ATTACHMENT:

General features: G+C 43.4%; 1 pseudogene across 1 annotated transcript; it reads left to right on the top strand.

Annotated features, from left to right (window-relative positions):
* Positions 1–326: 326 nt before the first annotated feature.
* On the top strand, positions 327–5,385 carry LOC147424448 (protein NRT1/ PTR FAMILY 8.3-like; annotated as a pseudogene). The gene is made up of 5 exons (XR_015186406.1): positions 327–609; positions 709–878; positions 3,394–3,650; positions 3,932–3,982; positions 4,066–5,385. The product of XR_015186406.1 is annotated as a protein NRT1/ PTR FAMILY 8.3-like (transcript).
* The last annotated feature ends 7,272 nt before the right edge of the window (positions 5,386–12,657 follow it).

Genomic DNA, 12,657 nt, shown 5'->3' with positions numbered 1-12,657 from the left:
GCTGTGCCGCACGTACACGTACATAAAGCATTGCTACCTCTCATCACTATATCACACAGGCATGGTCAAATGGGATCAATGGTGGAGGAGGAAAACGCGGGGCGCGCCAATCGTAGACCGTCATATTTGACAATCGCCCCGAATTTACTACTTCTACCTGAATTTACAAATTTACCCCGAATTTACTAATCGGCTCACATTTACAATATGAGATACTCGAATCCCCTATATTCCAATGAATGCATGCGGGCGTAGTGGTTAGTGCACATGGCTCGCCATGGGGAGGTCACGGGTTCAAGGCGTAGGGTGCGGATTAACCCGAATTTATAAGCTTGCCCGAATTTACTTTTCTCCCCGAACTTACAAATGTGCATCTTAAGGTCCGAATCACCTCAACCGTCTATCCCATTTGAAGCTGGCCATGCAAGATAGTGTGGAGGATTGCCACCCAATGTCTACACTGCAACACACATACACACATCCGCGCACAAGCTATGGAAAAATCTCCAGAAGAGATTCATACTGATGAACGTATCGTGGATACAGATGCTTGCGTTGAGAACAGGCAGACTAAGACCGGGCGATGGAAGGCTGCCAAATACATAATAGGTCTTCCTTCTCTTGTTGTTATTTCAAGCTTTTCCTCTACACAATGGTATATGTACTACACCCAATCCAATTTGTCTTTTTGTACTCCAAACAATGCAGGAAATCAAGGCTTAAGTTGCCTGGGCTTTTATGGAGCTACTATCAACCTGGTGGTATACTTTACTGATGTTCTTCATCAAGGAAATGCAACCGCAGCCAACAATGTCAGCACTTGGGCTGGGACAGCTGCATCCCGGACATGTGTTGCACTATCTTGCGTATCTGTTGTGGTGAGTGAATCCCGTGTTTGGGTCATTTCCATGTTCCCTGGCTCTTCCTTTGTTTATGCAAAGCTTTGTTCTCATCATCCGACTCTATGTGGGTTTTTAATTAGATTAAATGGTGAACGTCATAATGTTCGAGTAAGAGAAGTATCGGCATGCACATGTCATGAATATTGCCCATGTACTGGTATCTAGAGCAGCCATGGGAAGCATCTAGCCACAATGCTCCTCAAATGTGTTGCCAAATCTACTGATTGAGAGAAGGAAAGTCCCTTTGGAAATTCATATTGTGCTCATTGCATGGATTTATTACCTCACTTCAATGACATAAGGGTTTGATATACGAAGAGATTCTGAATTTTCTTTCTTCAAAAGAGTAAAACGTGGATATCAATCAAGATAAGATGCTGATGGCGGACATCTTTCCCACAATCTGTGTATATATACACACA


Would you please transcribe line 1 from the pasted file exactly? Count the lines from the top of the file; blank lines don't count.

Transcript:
General features: G+C 43.4%; 1 pseudogene across 1 annotated transcript; it reads left to right on the top strand.